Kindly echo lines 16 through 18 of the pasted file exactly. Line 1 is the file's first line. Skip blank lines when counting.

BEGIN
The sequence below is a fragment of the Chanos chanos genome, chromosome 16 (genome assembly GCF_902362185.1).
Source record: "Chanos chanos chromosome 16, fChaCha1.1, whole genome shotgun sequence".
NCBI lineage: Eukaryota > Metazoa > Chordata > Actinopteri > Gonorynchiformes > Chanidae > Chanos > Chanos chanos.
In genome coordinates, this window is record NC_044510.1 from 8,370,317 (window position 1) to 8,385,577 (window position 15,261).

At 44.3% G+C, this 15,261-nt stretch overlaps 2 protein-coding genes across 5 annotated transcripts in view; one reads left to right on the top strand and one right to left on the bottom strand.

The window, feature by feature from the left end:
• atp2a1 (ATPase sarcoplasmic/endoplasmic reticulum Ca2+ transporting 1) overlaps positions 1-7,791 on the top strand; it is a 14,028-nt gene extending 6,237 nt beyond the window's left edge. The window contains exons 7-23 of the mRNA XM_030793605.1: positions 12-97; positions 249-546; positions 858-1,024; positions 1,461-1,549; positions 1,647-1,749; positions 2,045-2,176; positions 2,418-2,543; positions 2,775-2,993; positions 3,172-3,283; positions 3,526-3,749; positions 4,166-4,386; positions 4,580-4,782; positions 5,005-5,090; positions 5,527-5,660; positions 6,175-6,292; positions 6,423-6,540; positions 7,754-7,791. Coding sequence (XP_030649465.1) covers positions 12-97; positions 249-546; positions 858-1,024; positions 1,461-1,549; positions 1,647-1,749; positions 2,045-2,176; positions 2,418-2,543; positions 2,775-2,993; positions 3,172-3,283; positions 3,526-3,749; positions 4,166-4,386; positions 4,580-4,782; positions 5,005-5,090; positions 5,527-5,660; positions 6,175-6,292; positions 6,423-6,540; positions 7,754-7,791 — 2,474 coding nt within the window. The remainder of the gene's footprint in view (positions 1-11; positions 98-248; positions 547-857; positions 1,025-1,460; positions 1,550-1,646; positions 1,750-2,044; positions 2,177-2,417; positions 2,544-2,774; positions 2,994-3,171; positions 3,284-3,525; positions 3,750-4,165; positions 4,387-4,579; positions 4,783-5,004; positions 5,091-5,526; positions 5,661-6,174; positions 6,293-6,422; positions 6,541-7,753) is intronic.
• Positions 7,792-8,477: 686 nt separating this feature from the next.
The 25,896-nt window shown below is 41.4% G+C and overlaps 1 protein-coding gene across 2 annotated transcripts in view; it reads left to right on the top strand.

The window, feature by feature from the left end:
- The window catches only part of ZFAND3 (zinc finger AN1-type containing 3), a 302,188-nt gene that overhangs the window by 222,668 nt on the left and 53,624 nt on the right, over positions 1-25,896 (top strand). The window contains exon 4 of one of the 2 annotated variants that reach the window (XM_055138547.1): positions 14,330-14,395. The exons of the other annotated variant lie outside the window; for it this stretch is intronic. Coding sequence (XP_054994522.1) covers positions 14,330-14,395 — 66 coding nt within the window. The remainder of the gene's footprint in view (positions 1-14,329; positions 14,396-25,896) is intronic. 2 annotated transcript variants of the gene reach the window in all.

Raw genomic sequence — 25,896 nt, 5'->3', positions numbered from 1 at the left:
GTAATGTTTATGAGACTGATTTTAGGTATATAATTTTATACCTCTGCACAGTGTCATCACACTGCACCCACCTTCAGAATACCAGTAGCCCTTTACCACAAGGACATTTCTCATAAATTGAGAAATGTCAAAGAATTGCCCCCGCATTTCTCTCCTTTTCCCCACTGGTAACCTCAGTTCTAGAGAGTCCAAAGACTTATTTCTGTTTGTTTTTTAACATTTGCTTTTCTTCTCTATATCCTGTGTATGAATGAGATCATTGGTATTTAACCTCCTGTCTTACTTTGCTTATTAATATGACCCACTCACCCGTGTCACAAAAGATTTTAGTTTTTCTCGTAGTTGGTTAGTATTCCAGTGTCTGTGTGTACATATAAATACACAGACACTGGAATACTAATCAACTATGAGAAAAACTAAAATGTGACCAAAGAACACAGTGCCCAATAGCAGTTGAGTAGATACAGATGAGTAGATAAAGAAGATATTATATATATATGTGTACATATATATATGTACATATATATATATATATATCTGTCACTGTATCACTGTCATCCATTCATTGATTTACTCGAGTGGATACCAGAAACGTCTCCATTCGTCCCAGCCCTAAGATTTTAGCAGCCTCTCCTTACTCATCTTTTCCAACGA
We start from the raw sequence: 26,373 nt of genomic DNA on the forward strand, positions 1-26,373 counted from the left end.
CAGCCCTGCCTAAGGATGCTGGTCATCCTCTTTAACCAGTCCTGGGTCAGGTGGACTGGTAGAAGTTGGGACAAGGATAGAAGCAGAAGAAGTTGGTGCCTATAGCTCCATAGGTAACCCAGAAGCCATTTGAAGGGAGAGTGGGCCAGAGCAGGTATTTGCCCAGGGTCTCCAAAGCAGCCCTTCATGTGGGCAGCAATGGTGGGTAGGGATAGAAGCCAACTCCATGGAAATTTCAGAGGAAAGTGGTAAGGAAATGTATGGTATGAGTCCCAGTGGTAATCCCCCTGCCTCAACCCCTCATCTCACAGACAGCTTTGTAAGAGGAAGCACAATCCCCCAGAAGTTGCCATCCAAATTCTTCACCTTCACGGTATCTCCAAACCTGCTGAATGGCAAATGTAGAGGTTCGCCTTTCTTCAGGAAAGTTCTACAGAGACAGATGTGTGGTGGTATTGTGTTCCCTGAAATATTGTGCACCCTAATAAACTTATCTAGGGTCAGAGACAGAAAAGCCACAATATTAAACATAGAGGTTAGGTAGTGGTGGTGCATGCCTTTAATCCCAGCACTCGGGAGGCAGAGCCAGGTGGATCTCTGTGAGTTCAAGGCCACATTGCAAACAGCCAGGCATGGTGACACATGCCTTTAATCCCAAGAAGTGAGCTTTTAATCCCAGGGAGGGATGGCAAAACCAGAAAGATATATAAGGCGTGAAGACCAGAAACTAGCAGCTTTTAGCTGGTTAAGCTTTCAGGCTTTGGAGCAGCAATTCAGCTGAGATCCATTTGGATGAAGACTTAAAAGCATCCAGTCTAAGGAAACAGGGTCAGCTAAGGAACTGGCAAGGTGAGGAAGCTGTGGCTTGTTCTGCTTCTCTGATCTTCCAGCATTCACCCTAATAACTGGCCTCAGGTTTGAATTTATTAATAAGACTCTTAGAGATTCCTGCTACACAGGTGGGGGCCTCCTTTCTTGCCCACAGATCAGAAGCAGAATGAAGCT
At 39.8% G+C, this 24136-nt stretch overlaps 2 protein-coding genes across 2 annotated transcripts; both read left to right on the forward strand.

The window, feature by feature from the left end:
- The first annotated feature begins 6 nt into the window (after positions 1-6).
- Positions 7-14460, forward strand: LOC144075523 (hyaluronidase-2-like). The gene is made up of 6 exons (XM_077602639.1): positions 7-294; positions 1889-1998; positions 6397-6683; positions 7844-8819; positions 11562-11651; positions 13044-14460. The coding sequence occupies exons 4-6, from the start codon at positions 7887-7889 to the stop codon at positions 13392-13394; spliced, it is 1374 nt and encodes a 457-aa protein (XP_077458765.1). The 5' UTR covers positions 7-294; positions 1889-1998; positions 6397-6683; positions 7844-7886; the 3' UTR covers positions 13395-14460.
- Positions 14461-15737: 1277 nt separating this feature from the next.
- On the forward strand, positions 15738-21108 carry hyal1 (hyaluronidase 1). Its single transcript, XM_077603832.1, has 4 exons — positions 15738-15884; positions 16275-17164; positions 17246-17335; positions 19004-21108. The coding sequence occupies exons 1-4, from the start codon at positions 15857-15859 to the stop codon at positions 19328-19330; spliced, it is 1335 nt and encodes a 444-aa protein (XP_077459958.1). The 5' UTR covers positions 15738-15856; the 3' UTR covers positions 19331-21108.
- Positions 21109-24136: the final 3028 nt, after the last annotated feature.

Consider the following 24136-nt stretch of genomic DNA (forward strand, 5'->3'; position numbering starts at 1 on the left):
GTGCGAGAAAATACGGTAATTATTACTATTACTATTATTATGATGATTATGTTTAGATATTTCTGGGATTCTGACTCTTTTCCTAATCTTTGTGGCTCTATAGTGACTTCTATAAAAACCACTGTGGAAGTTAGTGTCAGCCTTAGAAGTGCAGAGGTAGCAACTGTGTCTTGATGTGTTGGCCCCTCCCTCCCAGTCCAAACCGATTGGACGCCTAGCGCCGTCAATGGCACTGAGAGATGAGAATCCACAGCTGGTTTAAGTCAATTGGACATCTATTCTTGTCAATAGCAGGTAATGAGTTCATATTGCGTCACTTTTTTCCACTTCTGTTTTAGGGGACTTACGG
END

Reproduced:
At 39.8% G+C, this 24136-nt stretch overlaps 2 protein-coding genes across 2 annotated transcripts; both read left to right on the forward strand.

The window, feature by feature from the left end:
- The first annotated feature begins 6 nt into the window (after positions 1-6).